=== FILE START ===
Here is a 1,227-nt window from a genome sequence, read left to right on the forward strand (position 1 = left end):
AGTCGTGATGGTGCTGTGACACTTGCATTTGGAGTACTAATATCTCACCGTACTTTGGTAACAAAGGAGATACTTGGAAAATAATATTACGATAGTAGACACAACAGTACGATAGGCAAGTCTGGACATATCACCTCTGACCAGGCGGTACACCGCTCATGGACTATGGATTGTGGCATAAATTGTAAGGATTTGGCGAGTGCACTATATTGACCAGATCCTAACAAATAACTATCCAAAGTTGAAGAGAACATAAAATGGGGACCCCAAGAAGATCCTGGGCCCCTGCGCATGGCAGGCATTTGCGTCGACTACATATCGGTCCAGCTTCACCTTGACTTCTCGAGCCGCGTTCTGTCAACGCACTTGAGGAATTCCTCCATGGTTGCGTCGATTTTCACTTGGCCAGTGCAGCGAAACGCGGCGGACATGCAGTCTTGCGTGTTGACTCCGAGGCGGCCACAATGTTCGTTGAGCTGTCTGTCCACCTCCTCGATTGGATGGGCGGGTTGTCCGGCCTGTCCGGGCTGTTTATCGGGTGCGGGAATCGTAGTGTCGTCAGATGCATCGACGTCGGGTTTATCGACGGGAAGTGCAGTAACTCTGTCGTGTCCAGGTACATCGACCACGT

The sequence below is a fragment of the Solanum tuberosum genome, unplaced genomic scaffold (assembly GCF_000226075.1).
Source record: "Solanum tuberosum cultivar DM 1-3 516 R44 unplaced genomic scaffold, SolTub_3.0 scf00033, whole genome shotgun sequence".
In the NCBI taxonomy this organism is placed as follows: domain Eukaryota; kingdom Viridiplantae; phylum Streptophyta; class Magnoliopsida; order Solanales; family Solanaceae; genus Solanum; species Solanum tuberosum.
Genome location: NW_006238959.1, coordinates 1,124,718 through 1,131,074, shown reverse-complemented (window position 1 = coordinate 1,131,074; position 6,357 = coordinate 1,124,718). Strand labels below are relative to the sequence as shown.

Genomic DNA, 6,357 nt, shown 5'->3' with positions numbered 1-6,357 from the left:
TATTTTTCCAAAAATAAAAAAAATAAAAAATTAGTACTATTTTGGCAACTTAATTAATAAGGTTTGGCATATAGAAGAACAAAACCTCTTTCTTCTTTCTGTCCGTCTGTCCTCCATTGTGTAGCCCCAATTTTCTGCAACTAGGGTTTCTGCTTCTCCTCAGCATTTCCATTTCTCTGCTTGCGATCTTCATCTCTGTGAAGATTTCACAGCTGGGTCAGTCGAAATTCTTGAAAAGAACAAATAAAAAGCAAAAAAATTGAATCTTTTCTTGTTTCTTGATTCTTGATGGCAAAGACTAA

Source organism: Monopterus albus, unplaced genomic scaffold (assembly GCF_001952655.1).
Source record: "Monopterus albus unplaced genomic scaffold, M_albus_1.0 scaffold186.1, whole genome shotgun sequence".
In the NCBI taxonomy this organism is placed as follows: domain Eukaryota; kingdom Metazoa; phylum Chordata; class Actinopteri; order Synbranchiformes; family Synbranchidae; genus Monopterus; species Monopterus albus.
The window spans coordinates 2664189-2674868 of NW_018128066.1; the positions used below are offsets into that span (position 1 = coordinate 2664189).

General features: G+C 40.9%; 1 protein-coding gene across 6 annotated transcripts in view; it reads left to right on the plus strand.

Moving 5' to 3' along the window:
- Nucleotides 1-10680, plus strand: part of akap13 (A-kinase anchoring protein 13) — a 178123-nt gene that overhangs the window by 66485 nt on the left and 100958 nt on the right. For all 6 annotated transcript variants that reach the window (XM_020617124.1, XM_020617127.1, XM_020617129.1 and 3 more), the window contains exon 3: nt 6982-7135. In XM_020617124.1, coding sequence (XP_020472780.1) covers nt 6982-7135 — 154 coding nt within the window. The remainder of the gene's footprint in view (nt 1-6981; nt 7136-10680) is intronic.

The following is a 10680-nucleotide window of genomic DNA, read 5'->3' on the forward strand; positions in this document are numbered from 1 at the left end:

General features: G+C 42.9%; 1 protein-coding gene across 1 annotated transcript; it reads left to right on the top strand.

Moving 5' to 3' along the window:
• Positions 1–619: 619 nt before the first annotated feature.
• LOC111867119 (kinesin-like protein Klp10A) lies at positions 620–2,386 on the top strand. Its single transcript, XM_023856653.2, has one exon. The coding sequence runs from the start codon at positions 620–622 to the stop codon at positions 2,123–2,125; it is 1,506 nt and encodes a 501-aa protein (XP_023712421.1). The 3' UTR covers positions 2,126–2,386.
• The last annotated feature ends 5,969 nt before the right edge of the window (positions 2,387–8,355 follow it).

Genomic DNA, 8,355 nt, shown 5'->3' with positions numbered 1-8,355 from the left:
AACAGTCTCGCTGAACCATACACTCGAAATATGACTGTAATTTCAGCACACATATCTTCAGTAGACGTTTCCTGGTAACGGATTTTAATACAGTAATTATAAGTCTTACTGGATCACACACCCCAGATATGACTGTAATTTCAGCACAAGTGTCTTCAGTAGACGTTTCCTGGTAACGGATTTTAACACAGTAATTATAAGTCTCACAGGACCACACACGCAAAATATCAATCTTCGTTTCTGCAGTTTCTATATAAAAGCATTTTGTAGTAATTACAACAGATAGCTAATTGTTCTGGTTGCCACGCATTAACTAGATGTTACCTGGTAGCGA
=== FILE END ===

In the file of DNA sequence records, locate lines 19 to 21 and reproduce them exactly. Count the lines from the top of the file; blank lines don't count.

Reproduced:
• Positions 1–619: 619 nt before the first annotated feature.
• LOC111867119 (kinesin-like protein Klp10A) lies at positions 620–2,386 on the top strand. Its single transcript, XM_023856653.2, has one exon. The coding sequence runs from the start codon at positions 620–622 to the stop codon at positions 2,123–2,125; it is 1,506 nt and encodes a 501-aa protein (XP_023712421.1). The 3' UTR covers positions 2,126–2,386.
• The last annotated feature ends 5,969 nt before the right edge of the window (positions 2,387–8,355 follow it).